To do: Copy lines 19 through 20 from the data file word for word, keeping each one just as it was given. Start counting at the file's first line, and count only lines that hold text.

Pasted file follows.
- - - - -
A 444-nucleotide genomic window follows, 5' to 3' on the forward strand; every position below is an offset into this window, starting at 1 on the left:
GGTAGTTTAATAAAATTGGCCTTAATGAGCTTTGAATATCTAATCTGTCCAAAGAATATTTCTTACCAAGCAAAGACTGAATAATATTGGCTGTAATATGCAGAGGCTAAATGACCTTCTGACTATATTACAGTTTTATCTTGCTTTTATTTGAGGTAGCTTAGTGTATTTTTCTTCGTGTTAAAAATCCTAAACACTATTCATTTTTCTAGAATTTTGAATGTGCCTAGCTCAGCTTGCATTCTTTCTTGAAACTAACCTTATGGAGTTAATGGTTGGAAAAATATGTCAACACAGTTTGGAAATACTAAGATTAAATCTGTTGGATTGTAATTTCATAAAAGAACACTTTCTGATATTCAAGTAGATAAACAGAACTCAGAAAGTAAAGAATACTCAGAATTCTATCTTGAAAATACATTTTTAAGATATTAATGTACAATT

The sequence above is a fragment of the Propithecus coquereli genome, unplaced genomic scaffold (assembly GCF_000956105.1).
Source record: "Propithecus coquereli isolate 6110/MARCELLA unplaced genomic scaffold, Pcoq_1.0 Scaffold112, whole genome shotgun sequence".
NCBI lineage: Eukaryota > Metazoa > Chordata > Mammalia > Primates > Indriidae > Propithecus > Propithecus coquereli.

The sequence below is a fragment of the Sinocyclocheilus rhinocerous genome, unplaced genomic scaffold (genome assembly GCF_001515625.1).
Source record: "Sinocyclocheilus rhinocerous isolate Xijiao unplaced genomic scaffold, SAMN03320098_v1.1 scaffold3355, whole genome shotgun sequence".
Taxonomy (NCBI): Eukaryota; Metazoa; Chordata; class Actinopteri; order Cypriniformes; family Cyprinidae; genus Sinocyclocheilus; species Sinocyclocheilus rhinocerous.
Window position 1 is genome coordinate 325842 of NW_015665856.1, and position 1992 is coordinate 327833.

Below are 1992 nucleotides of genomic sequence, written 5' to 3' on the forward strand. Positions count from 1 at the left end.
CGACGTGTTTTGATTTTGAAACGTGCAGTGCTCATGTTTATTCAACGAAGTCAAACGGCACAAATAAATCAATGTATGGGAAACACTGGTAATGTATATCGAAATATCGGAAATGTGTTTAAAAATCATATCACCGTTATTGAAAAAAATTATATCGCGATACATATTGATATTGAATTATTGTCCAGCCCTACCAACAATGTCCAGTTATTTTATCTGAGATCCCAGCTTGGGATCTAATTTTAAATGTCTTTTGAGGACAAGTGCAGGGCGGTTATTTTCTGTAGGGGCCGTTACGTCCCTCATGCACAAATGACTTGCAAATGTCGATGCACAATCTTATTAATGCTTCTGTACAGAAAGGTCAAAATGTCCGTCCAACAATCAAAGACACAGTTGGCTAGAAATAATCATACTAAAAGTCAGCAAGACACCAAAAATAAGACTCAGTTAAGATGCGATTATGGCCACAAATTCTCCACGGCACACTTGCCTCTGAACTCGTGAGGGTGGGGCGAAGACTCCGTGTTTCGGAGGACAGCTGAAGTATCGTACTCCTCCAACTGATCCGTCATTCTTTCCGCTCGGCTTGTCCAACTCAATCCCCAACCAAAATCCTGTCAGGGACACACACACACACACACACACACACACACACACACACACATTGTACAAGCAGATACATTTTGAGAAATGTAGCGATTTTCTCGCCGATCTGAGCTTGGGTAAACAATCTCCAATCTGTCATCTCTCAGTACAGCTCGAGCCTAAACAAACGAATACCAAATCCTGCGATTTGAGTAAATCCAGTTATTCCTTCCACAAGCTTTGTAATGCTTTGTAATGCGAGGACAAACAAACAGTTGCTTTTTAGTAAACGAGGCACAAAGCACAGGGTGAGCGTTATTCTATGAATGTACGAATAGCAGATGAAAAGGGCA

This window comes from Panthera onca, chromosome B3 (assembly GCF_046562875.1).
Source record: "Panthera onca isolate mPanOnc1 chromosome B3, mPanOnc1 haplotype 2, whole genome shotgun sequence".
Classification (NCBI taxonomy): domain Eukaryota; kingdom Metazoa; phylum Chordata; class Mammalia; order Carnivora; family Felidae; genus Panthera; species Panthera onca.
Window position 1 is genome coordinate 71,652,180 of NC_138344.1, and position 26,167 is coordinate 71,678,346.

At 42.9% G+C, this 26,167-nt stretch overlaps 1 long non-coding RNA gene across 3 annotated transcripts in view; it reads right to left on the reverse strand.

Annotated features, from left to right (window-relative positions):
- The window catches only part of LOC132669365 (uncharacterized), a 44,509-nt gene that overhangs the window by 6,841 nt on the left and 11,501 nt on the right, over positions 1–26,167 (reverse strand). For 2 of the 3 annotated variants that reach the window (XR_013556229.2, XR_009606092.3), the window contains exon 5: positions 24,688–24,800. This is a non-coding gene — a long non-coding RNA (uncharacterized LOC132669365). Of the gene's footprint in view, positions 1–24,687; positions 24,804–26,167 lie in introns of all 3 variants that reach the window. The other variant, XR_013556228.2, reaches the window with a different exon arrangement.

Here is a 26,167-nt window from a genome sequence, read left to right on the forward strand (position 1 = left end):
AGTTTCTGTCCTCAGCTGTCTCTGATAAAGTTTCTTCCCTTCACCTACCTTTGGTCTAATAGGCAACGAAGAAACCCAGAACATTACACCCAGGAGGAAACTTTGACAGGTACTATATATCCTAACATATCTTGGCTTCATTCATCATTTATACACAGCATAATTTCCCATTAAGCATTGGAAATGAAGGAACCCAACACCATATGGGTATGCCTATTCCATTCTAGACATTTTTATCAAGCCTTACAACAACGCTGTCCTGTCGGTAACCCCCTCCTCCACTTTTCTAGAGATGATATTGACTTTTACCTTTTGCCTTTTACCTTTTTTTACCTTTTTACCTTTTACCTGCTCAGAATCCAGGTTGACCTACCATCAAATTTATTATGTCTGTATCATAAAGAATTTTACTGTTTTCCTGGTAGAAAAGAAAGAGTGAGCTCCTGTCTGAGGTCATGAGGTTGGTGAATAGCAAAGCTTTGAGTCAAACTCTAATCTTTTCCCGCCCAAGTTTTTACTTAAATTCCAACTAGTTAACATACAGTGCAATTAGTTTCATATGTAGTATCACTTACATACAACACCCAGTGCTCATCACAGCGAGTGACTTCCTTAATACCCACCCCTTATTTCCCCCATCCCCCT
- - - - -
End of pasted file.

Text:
Here is a 26,167-nt window from a genome sequence, read left to right on the forward strand (position 1 = left end):
AGTTTCTGTCCTCAGCTGTCTCTGATAAAGTTTCTTCCCTTCACCTACCTTTGGTCTAATAGGCAACGAAGAAACCCAGAACATTACACCCAGGAGGAAACTTTGACAGGTACTATATATCCTAACATATCTTGGCTTCATTCATCATTTATACACAGCATAATTTCCCATTAAGCATTGGAAATGAAGGAACCCAACACCATATGGGTATGCCTATTCCATTCTAGACATTTTTATCAAGCCTTACAACAACGCTGTCCTGTCGGTAACCCCCTCCTCCACTTTTCTAGAGATGATATTGACTTTTACCTTTTGCCTTTTACCTTTTTTTACCTTTTTACCTTTTACCTGCTCAGAATCCAGGTTGACCTACCATCAAATTTATTATGTCTGTATCATAAAGAATTTTACTGTTTTCCTGGTAGAAAAGAAAGAGTGAGCTCCTGTCTGAGGTCATGAGGTTGGTGAATAGCAAAGCTTTGAGTCAAACTCTAATCTTTTCCCGCCCAAGTTTTTACTTAAATTCCAACTAGTTAACATACAGTGCAATTAGTTTCATATGTAGTATCACTTACATACAACACCCAGTGCTCATCACAGCGAGTGACTTCCTTAATACCCACCCCTTATTTCCCCCATCCCCCT